8. The method of claim 1, further comprising identifying from the items that match at least in part the search query one or more items that are designated as featured items.
9. The method of claim 8, wherein the output is adapted to present the featured items prominently.
10. The method of claim 8, wherein the output is adapted to present the featured items more prominently than the geographically relevant items.
11. The method of claim 1, wherein the output comprises local delivery information for at least one of the geographically relevant items.
12. The method of claim 1, wherein the output comprises shipping information for at least one of the geographically less relevant items.
13. A computer program product comprising a computer-readable medium having computer program instructions stored therein which are operable to cause a computer device perform a method of facilitating community-based and location-based transactions, the computer program instructions comprising:
computer program instructions to cause the computer system to receive information from a user, the information indicating a community with which the user is associated, the information further indicating a search query provided by the user;
computer program instructions to cause the computer system to search a database for items stored therein that match at least in part the search query;
computer program instructions to cause the computer system to identify, based on the received information and from the items that match at least in part the search query, one or more items that are geographically relevant with respect to the user; and
computer program instructions to cause the computer system to generate an output to be displayed to the user, the output adapted to present the identified one or more geographically relevant items more prominently than one or more items that are less geographically relevant with respect to the user.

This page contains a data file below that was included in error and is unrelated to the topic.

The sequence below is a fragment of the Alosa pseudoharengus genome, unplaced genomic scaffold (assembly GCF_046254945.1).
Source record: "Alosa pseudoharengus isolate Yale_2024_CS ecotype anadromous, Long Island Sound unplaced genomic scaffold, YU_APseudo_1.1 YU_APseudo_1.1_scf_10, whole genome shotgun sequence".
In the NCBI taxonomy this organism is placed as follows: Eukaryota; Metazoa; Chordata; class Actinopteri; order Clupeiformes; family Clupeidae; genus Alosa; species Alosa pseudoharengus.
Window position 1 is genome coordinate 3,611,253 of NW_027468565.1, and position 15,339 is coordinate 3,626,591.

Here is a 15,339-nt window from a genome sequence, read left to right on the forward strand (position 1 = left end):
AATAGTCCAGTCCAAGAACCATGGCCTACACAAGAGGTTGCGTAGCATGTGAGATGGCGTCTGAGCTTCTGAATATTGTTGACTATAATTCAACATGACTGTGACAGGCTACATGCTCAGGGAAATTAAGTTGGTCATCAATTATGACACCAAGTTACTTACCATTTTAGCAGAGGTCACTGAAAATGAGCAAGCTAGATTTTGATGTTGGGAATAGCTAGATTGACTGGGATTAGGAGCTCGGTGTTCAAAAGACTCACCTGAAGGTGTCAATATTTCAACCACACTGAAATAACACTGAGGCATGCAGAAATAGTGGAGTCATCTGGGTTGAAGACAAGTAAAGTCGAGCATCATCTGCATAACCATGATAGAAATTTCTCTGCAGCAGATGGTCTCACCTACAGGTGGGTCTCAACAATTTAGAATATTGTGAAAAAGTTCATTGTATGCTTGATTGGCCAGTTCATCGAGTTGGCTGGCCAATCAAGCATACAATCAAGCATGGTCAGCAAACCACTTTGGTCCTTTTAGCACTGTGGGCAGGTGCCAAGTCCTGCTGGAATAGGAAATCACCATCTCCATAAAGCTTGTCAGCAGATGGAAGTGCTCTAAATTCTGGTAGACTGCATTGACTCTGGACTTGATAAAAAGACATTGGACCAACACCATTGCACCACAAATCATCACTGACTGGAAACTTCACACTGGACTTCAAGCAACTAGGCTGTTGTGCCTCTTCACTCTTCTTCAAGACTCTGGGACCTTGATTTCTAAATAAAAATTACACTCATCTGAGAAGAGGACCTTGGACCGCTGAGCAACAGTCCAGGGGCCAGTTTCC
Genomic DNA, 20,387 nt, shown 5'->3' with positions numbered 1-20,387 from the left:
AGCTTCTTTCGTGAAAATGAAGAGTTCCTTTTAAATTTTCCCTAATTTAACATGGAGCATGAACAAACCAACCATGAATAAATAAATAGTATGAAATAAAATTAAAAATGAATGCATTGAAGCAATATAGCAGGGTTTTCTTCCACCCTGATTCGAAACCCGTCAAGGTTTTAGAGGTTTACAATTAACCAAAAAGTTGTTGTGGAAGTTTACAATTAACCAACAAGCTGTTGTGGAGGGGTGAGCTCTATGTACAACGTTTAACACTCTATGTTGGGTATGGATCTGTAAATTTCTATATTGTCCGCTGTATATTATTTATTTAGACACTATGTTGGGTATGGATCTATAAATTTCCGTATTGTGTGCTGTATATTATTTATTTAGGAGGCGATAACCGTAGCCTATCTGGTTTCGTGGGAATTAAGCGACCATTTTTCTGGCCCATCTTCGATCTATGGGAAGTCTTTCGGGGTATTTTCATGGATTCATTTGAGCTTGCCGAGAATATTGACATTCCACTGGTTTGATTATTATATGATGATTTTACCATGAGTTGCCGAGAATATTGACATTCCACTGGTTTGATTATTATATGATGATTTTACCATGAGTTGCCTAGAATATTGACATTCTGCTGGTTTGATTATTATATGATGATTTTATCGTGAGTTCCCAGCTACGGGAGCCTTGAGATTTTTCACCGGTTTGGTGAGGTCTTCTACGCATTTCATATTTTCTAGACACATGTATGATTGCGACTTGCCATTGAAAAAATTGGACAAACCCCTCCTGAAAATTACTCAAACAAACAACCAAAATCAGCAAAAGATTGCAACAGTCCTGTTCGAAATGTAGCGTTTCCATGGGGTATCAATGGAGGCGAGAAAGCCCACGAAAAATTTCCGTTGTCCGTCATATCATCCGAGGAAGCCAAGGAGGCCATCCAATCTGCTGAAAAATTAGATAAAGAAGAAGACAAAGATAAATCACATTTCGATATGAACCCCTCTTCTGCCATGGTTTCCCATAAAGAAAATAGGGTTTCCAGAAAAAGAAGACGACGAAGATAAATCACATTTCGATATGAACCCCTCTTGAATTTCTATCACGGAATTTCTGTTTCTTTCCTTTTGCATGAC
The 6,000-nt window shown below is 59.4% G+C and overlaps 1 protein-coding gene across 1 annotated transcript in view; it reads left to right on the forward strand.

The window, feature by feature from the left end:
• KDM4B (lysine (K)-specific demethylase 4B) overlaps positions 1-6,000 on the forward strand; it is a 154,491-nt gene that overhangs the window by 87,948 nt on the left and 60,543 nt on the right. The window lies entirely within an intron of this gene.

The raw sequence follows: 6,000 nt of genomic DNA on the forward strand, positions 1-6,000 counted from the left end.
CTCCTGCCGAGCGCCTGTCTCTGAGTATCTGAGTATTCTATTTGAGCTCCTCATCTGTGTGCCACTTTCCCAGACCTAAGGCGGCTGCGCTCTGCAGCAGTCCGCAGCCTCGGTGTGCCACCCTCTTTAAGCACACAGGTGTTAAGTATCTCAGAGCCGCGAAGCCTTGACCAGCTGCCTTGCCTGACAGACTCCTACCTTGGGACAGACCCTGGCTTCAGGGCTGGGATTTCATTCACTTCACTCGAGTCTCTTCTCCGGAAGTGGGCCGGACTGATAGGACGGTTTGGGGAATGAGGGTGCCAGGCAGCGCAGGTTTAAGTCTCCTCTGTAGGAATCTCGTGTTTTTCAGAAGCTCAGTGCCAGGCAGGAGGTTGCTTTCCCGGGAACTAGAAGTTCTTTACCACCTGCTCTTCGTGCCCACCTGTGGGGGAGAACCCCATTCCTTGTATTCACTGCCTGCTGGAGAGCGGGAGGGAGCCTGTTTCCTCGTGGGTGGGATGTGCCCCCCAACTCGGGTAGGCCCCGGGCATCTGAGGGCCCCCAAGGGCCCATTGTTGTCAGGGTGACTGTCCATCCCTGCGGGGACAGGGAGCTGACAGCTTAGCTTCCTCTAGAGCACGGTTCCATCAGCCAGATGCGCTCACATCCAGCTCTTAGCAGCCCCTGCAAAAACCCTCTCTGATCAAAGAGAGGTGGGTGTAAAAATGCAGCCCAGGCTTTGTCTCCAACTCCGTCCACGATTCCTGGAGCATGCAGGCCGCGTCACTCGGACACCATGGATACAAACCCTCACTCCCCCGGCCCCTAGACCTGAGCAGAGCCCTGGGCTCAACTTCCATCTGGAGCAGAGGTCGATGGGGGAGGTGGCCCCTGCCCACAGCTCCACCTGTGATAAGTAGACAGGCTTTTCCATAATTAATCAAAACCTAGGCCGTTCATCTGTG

14. The computer program product of claim 13, wherein the community corresponds to a geographical location.
15. The computer program product of claim 13, wherein the community correspond to an entity with which a group of people are associated.
16. The computer program product of claim 13, wherein the output comprises:
a first section to display the geographically relevant items; and
a second section to display items that are geographically less relevant with respect to the user.
17. The computer program product of claim 13, wherein the output comprises a list in which the geographically relevant items are listed before the geographically less relevant items.
18. The computer program product of claim 13, wherein the output is adapted to present location information of each of the geographically relevant items, and location information of each of the geographically less relevant items.
19. The computer program product of claim 13, further comprising computer program instructions to cause the computer system to communicate the output to a computing device of the user to be displayed.
20. The computer program product of claim 13, further comprising computer program instructions to cause the computer system to identify from the items that match at least in part the search query one or more items that are designated as featured items.
21. The method of claim 20, wherein the output is adapted to present the featured items prominently.